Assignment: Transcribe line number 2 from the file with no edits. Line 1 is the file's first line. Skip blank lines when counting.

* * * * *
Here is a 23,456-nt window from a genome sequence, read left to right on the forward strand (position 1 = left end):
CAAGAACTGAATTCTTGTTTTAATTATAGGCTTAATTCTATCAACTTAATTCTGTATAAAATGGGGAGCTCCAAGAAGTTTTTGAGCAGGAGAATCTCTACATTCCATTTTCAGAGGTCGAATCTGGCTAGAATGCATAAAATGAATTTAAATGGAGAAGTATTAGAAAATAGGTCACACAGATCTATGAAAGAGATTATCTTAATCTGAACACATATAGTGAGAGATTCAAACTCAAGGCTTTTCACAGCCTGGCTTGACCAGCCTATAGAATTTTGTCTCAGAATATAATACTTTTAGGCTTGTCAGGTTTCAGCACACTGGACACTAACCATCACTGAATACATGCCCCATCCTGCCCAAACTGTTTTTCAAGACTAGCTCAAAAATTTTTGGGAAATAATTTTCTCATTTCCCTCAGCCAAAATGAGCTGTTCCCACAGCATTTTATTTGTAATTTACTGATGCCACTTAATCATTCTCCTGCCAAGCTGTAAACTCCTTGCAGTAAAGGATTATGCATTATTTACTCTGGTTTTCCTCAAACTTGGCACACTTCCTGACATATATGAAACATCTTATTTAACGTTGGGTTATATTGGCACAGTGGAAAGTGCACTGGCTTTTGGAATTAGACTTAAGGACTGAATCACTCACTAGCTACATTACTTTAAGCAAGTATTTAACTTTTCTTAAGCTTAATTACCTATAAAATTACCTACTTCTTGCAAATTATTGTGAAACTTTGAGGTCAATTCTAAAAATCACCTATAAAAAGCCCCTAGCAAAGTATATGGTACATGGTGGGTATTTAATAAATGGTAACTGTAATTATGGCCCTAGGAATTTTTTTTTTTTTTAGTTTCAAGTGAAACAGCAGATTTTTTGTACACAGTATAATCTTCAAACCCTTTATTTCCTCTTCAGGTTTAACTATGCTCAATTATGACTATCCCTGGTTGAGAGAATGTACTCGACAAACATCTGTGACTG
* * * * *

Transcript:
CAAGAACTGAATTCTTGTTTTAATTATAGGCTTAATTCTATCAACTTAATTCTGTATAAAATGGGGAGCTCCAAGAAGTTTTTGAGCAGGAGAATCTCTACATTCCATTTTCAGAGGTCGAATCTGGCTAGAATGCATAAAATGAATTTAAATGGAGAAGTATTAGAAAATAGGTCACACAGATCTATGAAAGAGATTATCTTAATCTGAACACATATAGTGAGAGATTCAAACTCAAGGCTTTTCACAGCCTGGCTTGACCAGCCTATAGAATTTTGTCTCAGAATATAATACTTTTAGGCTTGTCAGGTTTCAGCACACTGGACACTAACCATCACTGAATACATGCCCCATCCTGCCCAAACTGTTTTTCAAGACTAGCTCAAAAATTTTTGGGAAATAATTTTCTCATTTCCCTCAGCCAAAATGAGCTGTTCCCACAGCATTTTATTTGTAATTTACTGATGCCACTTAATCATTCTCCTGCCAAGCTGTAAACTCCTTGCAGTAAAGGATTATGCATTATTTACTCTGGTTTTCCTCAAACTTGGCACACTTCCTGACATATATGAAACATCTTATTTAACGTTGGGTTATATTGGCACAGTGGAAAGTGCACTGGCTTTTGGAATTAGACTTAAGGACTGAATCACTCACTAGCTACATTACTTTAAGCAAGTATTTAACTTTTCTTAAGCTTAATTACCTATAAAATTACCTACTTCTTGCAAATTATTGTGAAACTTTGAGGTCAATTCTAAAAATCACCTATAAAAAGCCCCTAGCAAAGTATATGGTACATGGTGGGTATTTAATAAATGGTAACTGTAATTATGGCCCTAGGAATTTTTTTTTTTTTTAGTTTCAAGTGAAACAGCAGATTTTTTGTACACAGTATAATCTTCAAACCCTTTATTTCCTCTTCAGGTTTAACTATGCTCAATTATGACTATCCCTGGTTGAGAGAATGTACTCGACAAACATCTGTGACTG